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China and Ukraine force their rivals Japan and South Korea to rethink


May 21, 2023

The former (a member of the G7) has invited the latter as his guest at this weekend’s summit. The event follows two historic summits between Kishida and South Korean President Yoon Suk Yeol, with both leaders visiting each other’s capitals for sake and beer talks.

This was a big problem. These were the first formal meetings of his in more than a decade, beginning the process of resolving the bitterness of the Japanese colonial occupation of South Korea between 1910 and 1945.

President Joe Biden called it a «groundbreaking new chapter» at the White House in March. Without mentioning China by name, he expressed strengthening the association as one of «free and open» democracies against authoritarianism, a central theme of his administration.

At a trilateral meeting of the G7 summit, Biden invited Yoon and Kishida to another meeting in Washington, a senior US official said. In a statement issued after the talks, the White House said the leaders had «discussed how to take their trilateral cooperation to new heights,» including with new coordination in the face of North Korea’s «illicit missile and nuclear threats.»

Japan announced late last year that its military spending will double to 2% of its gross domestic product, a historic departure from its supposedly «pacifist» constitution. He ruffled feathers in Beijing with his decision to deploy Patriot missile batteries to islands near Taiwan. And he is even considering opening a NATO liaison office, Koji Tomita, Japan’s ambassador to the United States, said last week, a small but symbolically significant gesture of Western solidarity.

In South Korea, the feeling that North Korea’s arsenal is increasingly becoming a threat means that more than 70% now favor developing their own nuclear weapons, according to a poll last year by the Chicago Global Affairs Council.

That prompted Washington to announce a new defense pact with the Seoul government, which included sending nuclear-capable submarines to the country, as long as it reaffirmed its promise not to seek nuclear weapons of its own.

South Korea is heavily dependent on China for trade, so it has historically been careful about how it treats its giant neighbor. But relations between the two have soured of late, particularly after South Korean President Yoon suggested that China was trying to «change the status quo by force» in Taiwan. This prompted a tit-for-tat ambassadorial summons, with the Chinese Foreign Ministry calling the comments «misguided» and «totally unacceptable.»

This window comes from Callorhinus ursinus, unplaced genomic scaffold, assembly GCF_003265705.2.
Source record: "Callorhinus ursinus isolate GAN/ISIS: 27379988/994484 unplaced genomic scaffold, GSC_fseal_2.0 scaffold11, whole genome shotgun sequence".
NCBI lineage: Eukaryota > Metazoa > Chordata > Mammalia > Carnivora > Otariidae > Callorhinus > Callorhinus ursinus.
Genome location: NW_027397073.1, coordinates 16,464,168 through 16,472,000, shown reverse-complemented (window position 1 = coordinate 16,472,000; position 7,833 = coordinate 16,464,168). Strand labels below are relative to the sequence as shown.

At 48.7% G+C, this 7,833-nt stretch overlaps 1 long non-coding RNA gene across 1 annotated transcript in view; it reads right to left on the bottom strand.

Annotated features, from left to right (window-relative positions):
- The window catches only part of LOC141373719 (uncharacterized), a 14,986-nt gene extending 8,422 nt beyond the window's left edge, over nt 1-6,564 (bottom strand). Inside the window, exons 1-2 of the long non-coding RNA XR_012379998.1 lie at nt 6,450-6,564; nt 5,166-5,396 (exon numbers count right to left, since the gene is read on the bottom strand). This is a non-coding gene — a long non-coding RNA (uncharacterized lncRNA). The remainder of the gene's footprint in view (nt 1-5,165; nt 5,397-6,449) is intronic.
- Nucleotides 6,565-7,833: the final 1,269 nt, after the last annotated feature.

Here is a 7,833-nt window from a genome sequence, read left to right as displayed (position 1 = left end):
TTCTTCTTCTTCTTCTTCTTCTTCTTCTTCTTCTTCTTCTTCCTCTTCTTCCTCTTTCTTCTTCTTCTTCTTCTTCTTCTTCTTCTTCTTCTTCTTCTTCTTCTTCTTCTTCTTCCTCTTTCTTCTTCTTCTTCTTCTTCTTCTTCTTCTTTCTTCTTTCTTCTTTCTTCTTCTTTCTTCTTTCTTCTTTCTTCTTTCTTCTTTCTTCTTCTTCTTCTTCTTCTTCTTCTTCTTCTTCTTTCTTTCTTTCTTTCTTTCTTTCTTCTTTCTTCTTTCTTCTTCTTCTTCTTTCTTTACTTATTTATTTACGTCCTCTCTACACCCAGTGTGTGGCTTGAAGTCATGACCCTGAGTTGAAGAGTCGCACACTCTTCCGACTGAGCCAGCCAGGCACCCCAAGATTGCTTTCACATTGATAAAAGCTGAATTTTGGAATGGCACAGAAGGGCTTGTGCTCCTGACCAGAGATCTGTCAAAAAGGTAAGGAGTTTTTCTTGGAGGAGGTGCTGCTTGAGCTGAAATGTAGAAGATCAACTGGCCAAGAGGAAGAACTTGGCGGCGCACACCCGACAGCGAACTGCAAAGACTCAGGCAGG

Anti-war protesters gather in Hiroshima on Wednesday ahead of the G7.Luisa Delmotte / AP

Simon Chelton, a former British defense attaché in Tokyo, said it would be a mistake to attribute developments solely to concerns about China, North Korea’s missile tests or US incitement for years, if not decades.

“The reason Japan is now increasing spending is not a knee-jerk reaction to what Biden says, not a sudden whim,” said Chelton, who is now an associate fellow at the Royal United Services Institute, a think tank in London. . . “It is a gradual buildup that goes back many years. Everything in Japan is always gradual.»

China sees these moves simply as an excuse for Japan and South Korea to follow the US line of containing Beijing. Foreign Ministry spokesman Wang Wenbin told a briefing last week that the trio were using North Korea «as a pretext to strengthen military cooperation.» He blamed US allies for raising the risk of «bloc confrontation in the region» and undermining «the already fragile mutual trust» between them and Beijing.

The state-run Xinhua news agency wrote on the same day that «the United States has been trying to assemble an anti-China cabal for a long time,» describing the alliance as «a plot.»

Many experts agree that the trio’s strengthening is partly motivated by China, and with good reason.

«China’s military modernization over the past two decades, involving double-digit annual increases in military spending, combined with increased assertiveness over China’s disputed territorial claims, raises concerns about Beijing’s hegemonic ambitions,» Kingston said. , from Temple University.

That uneasiness has produced an unlikely bonhomie that not only subverts yesterday’s bitter rivalry, but could also shape today’s geopolitical status quo, starting this weekend.